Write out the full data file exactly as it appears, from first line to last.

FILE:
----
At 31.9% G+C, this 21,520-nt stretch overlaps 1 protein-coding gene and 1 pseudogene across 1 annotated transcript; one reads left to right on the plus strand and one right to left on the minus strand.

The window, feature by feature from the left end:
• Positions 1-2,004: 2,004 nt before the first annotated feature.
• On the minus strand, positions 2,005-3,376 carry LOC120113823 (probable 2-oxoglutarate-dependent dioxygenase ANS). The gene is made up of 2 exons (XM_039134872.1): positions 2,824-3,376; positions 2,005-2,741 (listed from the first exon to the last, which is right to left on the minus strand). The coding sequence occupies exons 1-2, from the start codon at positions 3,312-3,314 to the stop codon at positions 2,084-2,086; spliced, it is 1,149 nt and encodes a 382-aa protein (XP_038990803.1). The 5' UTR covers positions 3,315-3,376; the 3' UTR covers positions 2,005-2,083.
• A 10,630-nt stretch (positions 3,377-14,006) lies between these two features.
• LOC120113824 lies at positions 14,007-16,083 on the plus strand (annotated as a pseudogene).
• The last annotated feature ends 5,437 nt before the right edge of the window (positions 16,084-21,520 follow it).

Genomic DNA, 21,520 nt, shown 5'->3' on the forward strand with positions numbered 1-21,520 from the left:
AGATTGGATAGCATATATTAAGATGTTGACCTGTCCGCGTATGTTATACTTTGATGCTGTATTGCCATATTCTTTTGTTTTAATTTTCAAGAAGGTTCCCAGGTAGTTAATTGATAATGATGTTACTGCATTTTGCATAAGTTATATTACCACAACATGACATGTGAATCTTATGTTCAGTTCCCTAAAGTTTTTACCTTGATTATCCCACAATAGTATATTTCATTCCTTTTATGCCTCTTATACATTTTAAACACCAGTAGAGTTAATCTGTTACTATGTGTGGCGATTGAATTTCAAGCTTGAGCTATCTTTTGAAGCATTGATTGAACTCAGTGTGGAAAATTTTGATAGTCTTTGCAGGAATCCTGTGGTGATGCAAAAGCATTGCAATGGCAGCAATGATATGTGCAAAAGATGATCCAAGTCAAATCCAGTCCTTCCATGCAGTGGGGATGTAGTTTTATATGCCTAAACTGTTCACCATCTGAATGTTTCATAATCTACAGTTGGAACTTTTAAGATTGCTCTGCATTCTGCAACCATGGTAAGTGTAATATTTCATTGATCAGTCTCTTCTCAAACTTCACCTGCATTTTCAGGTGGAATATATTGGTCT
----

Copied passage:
At 31.9% G+C, this 21,520-nt stretch overlaps 1 protein-coding gene and 1 pseudogene across 1 annotated transcript; one reads left to right on the plus strand and one right to left on the minus strand.

The window, feature by feature from the left end:
• Positions 1-2,004: 2,004 nt before the first annotated feature.
• On the minus strand, positions 2,005-3,376 carry LOC120113823 (probable 2-oxoglutarate-dependent dioxygenase ANS). The gene is made up of 2 exons (XM_039134872.1): positions 2,824-3,376; positions 2,005-2,741 (listed from the first exon to the last, which is right to left on the minus strand). The coding sequence occupies exons 1-2, from the start codon at positions 3,312-3,314 to the stop codon at positions 2,084-2,086; spliced, it is 1,149 nt and encodes a 382-aa protein (XP_038990803.1). The 5' UTR covers positions 3,315-3,376; the 3' UTR covers positions 2,005-2,083.
• A 10,630-nt stretch (positions 3,377-14,006) lies between these two features.
• LOC120113824 lies at positions 14,007-16,083 on the plus strand (annotated as a pseudogene).
• The last annotated feature ends 5,437 nt before the right edge of the window (positions 16,084-21,520 follow it).

Genomic DNA, 21,520 nt, shown 5'->3' on the forward strand with positions numbered 1-21,520 from the left:
AGATTGGATAGCATATATTAAGATGTTGACCTGTCCGCGTATGTTATACTTTGATGCTGTATTGCCATATTCTTTTGTTTTAATTTTCAAGAAGGTTCCCAGGTAGTTAATTGATAATGATGTTACTGCATTTTGCATAAGTTATATTACCACAACATGACATGTGAATCTTATGTTCAGTTCCCTAAAGTTTTTACCTTGATTATCCCACAATAGTATATTTCATTCCTTTTATGCCTCTTATACATTTTAAACACCAGTAGAGTTAATCTGTTACTATGTGTGGCGATTGAATTTCAAGCTTGAGCTATCTTTTGAAGCATTGATTGAACTCAGTGTGGAAAATTTTGATAGTCTTTGCAGGAATCCTGTGGTGATGCAAAAGCATTGCAATGGCAGCAATGATATGTGCAAAAGATGATCCAAGTCAAATCCAGTCCTTCCATGCAGTGGGGATGTAGTTTTATATGCCTAAACTGTTCACCATCTGAATGTTTCATAATCTACAGTTGGAACTTTTAAGATTGCTCTGCATTCTGCAACCATGGTAAGTGTAATATTTCATTGATCAGTCTCTTCTCAAACTTCACCTGCATTTTCAGGTGGAATATATTGGTCT